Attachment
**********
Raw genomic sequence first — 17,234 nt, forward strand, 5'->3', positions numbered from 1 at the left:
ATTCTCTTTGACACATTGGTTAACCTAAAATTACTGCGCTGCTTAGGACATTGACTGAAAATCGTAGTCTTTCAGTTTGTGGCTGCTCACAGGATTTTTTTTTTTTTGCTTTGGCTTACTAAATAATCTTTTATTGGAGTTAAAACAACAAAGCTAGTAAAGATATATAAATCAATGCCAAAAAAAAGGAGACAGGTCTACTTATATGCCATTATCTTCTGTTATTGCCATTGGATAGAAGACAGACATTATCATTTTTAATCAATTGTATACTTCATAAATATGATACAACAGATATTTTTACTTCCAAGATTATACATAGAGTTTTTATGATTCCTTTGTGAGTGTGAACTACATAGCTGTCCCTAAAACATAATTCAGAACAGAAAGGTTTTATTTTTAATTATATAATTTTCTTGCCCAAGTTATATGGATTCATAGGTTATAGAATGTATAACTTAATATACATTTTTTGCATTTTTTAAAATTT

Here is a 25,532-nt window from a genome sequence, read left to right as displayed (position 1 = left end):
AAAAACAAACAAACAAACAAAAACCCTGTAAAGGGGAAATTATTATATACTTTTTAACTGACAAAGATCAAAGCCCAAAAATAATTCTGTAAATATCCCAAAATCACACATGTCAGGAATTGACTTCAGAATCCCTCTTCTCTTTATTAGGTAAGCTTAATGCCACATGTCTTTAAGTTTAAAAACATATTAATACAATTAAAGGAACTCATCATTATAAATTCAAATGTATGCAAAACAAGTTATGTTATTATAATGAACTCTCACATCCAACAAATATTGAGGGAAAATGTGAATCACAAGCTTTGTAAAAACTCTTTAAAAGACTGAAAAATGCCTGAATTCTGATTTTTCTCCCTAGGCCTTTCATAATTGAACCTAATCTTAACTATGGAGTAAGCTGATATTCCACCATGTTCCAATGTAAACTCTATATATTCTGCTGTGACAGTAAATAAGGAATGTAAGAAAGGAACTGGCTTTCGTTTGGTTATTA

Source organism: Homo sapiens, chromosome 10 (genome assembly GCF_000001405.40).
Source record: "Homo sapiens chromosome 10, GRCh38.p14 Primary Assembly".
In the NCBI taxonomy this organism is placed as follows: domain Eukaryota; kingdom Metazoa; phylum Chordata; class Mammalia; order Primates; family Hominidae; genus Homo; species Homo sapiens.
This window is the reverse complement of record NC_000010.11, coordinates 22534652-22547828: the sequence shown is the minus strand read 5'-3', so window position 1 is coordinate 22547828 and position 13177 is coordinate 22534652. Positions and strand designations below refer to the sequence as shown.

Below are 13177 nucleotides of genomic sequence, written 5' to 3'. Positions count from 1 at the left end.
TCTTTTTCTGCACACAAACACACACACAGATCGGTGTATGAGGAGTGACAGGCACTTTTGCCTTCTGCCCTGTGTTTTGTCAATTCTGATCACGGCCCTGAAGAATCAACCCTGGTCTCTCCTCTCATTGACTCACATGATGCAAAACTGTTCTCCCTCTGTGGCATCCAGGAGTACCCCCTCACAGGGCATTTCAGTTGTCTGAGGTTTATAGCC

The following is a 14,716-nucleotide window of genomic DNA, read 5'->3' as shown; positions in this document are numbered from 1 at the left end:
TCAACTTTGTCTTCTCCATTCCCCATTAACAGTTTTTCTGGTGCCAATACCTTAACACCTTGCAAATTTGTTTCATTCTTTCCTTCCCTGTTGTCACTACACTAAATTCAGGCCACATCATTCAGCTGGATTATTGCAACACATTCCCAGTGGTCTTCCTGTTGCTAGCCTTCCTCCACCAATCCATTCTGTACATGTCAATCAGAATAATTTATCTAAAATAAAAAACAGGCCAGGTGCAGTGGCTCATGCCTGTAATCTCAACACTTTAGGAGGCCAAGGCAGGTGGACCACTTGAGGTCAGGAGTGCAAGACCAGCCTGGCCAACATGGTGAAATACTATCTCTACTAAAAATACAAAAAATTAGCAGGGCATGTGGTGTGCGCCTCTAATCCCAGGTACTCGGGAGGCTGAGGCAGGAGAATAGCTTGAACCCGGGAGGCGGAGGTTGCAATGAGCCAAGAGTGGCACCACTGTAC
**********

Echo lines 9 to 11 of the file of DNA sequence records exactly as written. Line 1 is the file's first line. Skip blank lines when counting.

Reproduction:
Below are 13177 nucleotides of genomic sequence, written 5' to 3'. Positions count from 1 at the left end.
TCTTTTTCTGCACACAAACACACACACAGATCGGTGTATGAGGAGTGACAGGCACTTTTGCCTTCTGCCCTGTGTTTTGTCAATTCTGATCACGGCCCTGAAGAATCAACCCTGGTCTCTCCTCTCATTGACTCACATGATGCAAAACTGTTCTCCCTCTGTGGCATCCAGGAGTACCCCCTCACAGGGCATTTCAGTTGTCTGAGGTTTATAGCC

The following is a 14,716-nucleotide window of genomic DNA, read 5'->3' as shown; positions in this document are numbered from 1 at the left end: